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Publisher's Summary

In 1938, at the height of the Great Depression, a madman hunts his victims through the hobo jungles of Cleveland, terrorizing the city. Ethel Harding, a prostitute struggling to survive both the cold streets and the Torso Killer, takes refuge with a devout missionary sect - only to find that its righteous facade conceals the darkest of secrets.

Sixty years later, the police find the butchered body of Alfred Wiley in the woods. But before his daughter, Kris, can even identify the remains, things he never told her begin to surface one by one - a mysterious private eye who'd been tracking him, an eerie website devoted to the unsolved "Torso" murders, missing archives, stolen books, and an abandoned Bible factory harboring vagrants. The more she learns about her father's obsession with the Torso Killer, the more Alfred's death appears to be related, pulling Kris further into Cleveland's hellish past.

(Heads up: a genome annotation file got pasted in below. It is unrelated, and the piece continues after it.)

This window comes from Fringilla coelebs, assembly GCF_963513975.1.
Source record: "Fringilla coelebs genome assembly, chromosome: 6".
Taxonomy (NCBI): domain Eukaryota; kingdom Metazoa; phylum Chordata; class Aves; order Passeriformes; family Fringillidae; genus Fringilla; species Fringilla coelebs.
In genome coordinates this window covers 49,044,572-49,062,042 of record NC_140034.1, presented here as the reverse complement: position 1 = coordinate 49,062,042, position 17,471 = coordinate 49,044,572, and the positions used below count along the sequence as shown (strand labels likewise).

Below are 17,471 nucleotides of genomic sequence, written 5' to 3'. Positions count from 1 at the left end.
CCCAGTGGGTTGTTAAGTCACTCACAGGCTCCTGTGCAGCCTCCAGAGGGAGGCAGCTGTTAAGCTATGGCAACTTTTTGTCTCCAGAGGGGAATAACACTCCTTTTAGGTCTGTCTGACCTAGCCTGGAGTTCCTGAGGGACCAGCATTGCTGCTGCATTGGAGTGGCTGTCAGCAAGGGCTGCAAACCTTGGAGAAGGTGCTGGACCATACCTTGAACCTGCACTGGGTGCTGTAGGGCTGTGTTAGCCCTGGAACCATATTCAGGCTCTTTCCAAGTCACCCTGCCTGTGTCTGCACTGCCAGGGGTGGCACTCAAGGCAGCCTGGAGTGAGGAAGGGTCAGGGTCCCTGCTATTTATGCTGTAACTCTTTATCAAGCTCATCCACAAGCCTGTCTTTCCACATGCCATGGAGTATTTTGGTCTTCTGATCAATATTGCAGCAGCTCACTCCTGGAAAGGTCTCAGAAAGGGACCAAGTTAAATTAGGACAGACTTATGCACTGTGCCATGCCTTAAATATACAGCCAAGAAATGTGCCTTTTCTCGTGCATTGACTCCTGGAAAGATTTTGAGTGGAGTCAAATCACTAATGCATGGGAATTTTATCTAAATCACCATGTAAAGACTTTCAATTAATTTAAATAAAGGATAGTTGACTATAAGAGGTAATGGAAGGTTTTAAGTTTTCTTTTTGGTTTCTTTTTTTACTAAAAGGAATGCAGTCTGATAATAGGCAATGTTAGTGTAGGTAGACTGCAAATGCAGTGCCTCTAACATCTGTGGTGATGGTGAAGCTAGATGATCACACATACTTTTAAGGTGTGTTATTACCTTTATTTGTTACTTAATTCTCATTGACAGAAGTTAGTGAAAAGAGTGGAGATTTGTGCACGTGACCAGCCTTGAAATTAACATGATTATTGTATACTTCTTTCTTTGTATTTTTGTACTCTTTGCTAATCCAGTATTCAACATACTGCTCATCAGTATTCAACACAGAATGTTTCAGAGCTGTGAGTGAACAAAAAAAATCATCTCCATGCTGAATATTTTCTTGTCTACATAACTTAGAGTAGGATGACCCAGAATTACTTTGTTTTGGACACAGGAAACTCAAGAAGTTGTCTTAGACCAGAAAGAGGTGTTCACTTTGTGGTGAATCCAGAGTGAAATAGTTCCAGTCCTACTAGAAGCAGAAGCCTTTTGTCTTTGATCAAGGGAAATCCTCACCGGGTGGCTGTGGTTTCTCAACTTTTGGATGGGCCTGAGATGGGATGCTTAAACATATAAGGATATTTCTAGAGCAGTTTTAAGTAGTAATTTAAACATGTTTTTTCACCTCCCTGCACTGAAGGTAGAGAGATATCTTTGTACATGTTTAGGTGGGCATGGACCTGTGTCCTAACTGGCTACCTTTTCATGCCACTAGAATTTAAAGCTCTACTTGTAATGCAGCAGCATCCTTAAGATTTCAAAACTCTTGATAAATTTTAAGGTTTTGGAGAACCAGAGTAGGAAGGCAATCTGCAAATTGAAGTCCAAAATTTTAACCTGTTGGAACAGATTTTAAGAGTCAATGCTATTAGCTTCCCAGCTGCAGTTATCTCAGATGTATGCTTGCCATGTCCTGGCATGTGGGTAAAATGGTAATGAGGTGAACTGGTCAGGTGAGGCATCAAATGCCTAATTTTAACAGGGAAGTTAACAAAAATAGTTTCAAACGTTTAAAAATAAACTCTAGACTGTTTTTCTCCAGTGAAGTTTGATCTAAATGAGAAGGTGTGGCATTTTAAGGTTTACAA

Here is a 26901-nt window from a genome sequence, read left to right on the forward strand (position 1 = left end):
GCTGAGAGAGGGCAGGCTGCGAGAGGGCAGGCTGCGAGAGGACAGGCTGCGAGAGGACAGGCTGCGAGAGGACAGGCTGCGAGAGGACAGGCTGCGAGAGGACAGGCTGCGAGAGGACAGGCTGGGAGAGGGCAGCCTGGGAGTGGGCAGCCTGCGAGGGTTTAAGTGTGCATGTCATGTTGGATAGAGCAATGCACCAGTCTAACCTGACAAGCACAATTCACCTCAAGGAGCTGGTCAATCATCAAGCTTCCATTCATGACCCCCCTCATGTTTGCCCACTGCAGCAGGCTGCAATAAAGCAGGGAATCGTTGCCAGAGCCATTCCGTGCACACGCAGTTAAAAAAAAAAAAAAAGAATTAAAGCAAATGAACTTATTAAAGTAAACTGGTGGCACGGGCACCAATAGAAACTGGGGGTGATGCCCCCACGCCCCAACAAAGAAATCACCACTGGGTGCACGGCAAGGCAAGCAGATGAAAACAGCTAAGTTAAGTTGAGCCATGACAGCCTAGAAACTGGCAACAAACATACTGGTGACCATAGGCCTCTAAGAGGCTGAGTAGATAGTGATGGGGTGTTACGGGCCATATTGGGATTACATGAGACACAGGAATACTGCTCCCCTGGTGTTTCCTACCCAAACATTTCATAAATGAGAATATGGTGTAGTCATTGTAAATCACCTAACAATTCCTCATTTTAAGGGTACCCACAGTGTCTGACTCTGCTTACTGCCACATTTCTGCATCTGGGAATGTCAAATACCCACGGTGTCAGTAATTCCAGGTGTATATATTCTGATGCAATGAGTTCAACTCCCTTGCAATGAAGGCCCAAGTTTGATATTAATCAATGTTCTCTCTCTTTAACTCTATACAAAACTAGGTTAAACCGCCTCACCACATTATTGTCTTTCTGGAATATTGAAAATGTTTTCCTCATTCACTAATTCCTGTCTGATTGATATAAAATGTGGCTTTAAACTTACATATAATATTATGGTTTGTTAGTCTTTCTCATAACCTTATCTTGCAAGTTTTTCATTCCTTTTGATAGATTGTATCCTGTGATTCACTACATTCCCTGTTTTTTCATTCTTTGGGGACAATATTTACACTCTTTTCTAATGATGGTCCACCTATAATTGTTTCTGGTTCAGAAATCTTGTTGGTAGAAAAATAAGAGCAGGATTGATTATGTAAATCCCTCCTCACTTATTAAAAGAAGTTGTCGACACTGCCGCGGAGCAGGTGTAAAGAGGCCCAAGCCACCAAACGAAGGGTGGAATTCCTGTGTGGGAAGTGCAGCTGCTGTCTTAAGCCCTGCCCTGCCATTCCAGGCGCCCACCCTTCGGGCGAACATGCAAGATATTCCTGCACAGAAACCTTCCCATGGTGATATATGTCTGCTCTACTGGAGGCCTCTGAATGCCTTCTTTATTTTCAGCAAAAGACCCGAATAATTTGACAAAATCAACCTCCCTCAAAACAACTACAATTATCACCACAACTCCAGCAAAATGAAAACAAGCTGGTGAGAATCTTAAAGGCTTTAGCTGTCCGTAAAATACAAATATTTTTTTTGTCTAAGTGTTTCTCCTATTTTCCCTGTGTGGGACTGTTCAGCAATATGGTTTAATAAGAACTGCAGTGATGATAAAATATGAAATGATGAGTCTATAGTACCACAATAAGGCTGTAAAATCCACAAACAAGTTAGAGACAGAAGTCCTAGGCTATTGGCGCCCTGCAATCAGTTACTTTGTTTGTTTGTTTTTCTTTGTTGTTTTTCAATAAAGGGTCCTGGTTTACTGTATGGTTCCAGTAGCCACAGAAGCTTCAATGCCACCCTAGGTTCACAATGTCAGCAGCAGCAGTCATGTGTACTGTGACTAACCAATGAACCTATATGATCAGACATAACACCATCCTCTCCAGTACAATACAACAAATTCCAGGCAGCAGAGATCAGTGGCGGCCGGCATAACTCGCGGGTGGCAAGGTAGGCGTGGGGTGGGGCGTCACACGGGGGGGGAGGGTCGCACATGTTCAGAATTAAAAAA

Living decades apart, Ethel and Kris must unravel the truth behind the city's most notorious serial killer...or die trying.

©2017 D.M. Pulley (P)2017 Brilliance Publishing, Inc., all rights reserved.

What members say

Average Customer Ratings

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  • Overall
    5 out of 5 stars
  • Performance
    4 out of 5 stars
  • Story
    5 out of 5 stars
  • Wayne
  • Matthews, NC
  • 11-16-17

Uniquely talented historical mystery author!